Towe v. Martinson, 195 B.R. 137 (D. Mont. 1996)
February 9, 1996
Craig D. MARTINSON, Trustee, et al., Respondents.
United States District Court, D. Montana, Billings Division.
*138 *139 Carey E. Matovich, Matovich, Addy & Keller, P.C., Billings, MT, for William Edward Towe, Cora Florence Towe.
James A. Patten, West, Patten, Bekkedahl & Green, P.L.L.C., Billings, MT, for Non-Estate Investors.
Thomas E. Towe, Towe, Ball, Enright & Mackey, Billings, MT, for Heartland Trust, S.O. Tow Trust, Towe Antique Ford Foundation, Towe Farms, Inc., Towe Foundation.
John A. Dostal, Brown, Gerbase, Cebull, Fulton, Harman & Ross, P.C., Billings, MT, for Lewis Rector Trust.
Gregory A. Luinstra, Jardine, Stephenson, Blewett & Weaver, P.C., Neal G. Jensen, Office of the U.S. Trustee, Great Falls, MT, for Craig D. Martinson, Trustee.
Craig D. Martinson, Martinson Law Office, Billings, MT, for Trustee.
Victoria L. Francis, Office of the U.S. Attorney, Billings, MT, Kirk C. Lusty, U.S. Department of Justice, Tax Division, Washington, DC, for United States of America.
Paul VanTricht, Montana Department of Revenue, Helena, MT, for Montana Department of Revenue.
MEMORANDUM AND ORDER
SHANSTROM, Chief Judge.
Pending before this Court is a bankruptcy appeal. On September 26, 1994, Honorable John L. Peterson, United States Bankruptcy Judge, entered judgment in favor of Craig Martinson, Chapter 7 Trustee of the estate of William Edward Towe (trustee), and against William Edward Towe (Edward Towe), Towe Farms, Inc. (Towe Farms), Towe Foundation, Towe Antique Ford Foundation (TAFF), and The Heartland Trust (Heartland Trust) (Adv. No. 91/00133). On that same day, Judge Peterson also entered judgment in favor of plaintiff trustee against Grant Investments (Adv. No. 91/00166). Appellants now appeal those decisions. The basis for appellant jurisdiction is 28 U.S.C. § 158(a) (1993 & Supp.1995). For the reasons set forth below, the Bankruptcy Court is affirmed.
On November 14, 1990, Edward Towe and Cora Florence Towe filed a Chapter 7 petition with the Bankruptcy Court. The trustee filed the instant action seeking the surrender of assets held by defendants. The United States and the Montana Department of Revenue intervened as plaintiffs. On May 9, 10, and 11, 1994, the Bankruptcy Court, Honorable John L. Peterson presiding, conducted a trial in this adversary proceeding. On September 26, 1994, the Bankruptcy Court issued orders and entered judgments in favor of the trustee ordering the surrender of the defendants' assets to the trustee. The orders specifically set forth some of the assets to be surrendered and also ordered the surrender of any assets discovered after the orders were signed.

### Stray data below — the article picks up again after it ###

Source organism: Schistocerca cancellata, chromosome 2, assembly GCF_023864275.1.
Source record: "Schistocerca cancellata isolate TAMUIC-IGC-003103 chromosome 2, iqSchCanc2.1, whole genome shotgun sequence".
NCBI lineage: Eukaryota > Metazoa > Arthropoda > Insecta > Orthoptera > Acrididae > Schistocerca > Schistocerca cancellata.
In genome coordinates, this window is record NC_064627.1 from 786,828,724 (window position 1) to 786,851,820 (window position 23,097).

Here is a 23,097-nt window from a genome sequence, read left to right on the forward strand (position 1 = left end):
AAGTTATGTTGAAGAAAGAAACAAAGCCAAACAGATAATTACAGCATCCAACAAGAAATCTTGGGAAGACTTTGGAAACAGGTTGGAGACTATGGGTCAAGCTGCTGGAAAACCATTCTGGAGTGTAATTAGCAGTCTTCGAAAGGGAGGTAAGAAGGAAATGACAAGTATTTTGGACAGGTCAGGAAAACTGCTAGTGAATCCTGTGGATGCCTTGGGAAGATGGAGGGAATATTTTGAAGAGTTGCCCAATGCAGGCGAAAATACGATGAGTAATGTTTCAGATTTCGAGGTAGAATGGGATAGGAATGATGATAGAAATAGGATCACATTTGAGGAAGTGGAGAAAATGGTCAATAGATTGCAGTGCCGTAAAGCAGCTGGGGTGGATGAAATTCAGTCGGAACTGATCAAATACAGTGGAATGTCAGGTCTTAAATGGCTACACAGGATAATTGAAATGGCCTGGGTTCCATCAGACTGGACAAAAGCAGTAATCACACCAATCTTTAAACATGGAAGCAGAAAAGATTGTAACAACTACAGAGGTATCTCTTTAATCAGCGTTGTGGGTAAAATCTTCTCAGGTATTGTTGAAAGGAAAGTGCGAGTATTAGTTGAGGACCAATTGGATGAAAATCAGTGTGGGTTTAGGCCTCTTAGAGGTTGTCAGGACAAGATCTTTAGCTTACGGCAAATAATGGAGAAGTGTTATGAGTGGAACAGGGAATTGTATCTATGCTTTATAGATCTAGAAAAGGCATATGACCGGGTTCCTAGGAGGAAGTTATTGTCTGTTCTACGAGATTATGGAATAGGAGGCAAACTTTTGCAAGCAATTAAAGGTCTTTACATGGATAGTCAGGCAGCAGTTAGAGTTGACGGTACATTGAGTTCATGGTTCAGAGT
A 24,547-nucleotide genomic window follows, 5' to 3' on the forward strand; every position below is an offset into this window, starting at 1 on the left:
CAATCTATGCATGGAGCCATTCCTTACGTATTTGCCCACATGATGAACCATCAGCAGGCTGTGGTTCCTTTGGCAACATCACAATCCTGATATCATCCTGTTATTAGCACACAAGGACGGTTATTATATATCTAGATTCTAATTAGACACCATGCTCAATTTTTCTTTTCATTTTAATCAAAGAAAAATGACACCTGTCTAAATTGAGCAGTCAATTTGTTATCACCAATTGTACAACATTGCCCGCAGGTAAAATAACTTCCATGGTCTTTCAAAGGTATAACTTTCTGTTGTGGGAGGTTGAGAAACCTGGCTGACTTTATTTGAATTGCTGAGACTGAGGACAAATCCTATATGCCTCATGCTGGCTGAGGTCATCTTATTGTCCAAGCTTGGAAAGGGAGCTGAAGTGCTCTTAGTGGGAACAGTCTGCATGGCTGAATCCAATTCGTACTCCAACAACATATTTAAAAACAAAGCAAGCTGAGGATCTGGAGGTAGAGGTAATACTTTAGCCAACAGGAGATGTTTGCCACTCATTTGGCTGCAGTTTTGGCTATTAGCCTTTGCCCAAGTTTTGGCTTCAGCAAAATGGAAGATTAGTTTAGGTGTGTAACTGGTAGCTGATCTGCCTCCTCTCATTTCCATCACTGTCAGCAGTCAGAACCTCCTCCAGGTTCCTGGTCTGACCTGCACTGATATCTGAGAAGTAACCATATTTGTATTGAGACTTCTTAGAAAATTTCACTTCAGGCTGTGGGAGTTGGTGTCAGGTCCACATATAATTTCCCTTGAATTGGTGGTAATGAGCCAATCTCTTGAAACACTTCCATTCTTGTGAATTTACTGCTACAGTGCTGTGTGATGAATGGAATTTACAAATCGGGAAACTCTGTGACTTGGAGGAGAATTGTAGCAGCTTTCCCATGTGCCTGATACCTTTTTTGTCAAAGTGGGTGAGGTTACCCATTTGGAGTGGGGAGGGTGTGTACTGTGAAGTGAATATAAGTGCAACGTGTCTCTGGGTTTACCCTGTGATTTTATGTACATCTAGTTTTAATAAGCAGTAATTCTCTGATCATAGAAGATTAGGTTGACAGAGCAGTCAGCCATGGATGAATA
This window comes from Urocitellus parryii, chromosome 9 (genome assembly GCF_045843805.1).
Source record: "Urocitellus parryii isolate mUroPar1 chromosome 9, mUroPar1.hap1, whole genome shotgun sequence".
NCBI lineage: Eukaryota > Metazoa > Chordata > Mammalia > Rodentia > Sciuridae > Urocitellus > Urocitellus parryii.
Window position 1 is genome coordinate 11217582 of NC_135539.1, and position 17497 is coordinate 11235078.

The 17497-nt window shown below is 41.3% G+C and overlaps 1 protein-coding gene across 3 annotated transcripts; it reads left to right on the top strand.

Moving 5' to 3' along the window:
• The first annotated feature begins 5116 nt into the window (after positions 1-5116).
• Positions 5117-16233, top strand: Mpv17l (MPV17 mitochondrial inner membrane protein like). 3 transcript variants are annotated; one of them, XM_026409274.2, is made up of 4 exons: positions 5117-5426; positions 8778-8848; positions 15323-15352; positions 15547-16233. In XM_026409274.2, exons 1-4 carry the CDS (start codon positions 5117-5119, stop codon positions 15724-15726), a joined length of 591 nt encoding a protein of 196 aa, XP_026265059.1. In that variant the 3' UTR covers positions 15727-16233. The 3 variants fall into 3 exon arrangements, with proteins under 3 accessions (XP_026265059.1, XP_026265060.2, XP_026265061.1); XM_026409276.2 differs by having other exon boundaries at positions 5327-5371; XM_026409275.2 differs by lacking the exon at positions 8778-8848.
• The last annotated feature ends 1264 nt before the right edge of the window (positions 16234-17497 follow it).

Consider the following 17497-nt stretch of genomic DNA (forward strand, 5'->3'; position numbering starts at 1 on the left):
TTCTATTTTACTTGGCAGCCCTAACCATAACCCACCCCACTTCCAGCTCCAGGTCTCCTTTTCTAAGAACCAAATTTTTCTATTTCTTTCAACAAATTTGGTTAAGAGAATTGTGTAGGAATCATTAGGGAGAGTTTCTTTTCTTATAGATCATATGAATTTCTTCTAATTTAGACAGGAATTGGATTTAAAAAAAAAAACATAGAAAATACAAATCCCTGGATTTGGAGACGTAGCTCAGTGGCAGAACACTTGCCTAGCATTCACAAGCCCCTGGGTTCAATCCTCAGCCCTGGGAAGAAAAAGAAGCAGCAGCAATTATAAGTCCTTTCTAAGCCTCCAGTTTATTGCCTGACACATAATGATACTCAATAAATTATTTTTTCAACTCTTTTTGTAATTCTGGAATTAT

Appeals were filed in this Court and briefs were filed by defendant Grant Investment Fund (CV-94-163) and by each of the defendants Towe Farms, Inc., Towe Foundation, Towe Antique Ford Foundation, and Heartland Trust (CV-94-162, CV-94-163).
STANDARD OF REVIEW
The standard of review applicable to the Bankruptcy Court's findings of fact is the clearly erroneous standard. Fed. R.Bankr.P. 8013. The Bankruptcy Court's conclusions of law are subject to de novo review. O'Malley Lumber Co. v. Lockhard, 884 F.2d 1171, 1174 (9th Cir. 1989).
Each of the defendants, with the exception of Heartland Trust, raises the issue of standing. They argue that in the Ninth Circuit, a bankruptcy trustee does not have *140 standing to raise an alter ego issue. In support of that argument, they contend that the Ninth Circuit case of Williams v. California 1st Bank, 859 F.2d 664 (9th Cir.1988), provides that a bankruptcy trustee has no standing to bring an alter ego case.
In Williams, the Ninth Circuit held that a trustee does not have the power to assert general causes of action on behalf of a bankruptcy estate's creditors. Williams, 859 F.2d at 667. The Williams case dealt with a trustee who was pursuing claims that were personal to the investor/creditors in the suit, with the proceeds from the claims to be returned to those creditors. The disputed property was not the property of the estate, but, rather, it was the property of the creditors. Because of the limitations on the trustee's power, a trustee cannot take what is clearly a third party claim and attempt to sue on it as trustee. It is that limitation that was so clearly set forth in Williams.
The facts in the case at bar are distinguishable from those in Williams. The trustee in the case at bar, as required by the Bankruptcy Code, is seeking to recover property for the estate, rather than property for individual creditors. The use of an alter ego action by piercing the corporate veil is permitted under these facts. See Koch Refining v. Farmers Union Cent. Exch., Inc., 831 F.2d 1339, 1349-50 (7th Cir.1987), cert. denied, 485 U.S. 906, 108 S. Ct. 1077, 99 L. Ed. 2d 237 (1988); Matter of S.I. Acquisition, Inc., 817 F.2d 1142, 1153 (5th Cir.1987). To find otherwise would undermine the trustee's efforts to collect the property of the estate.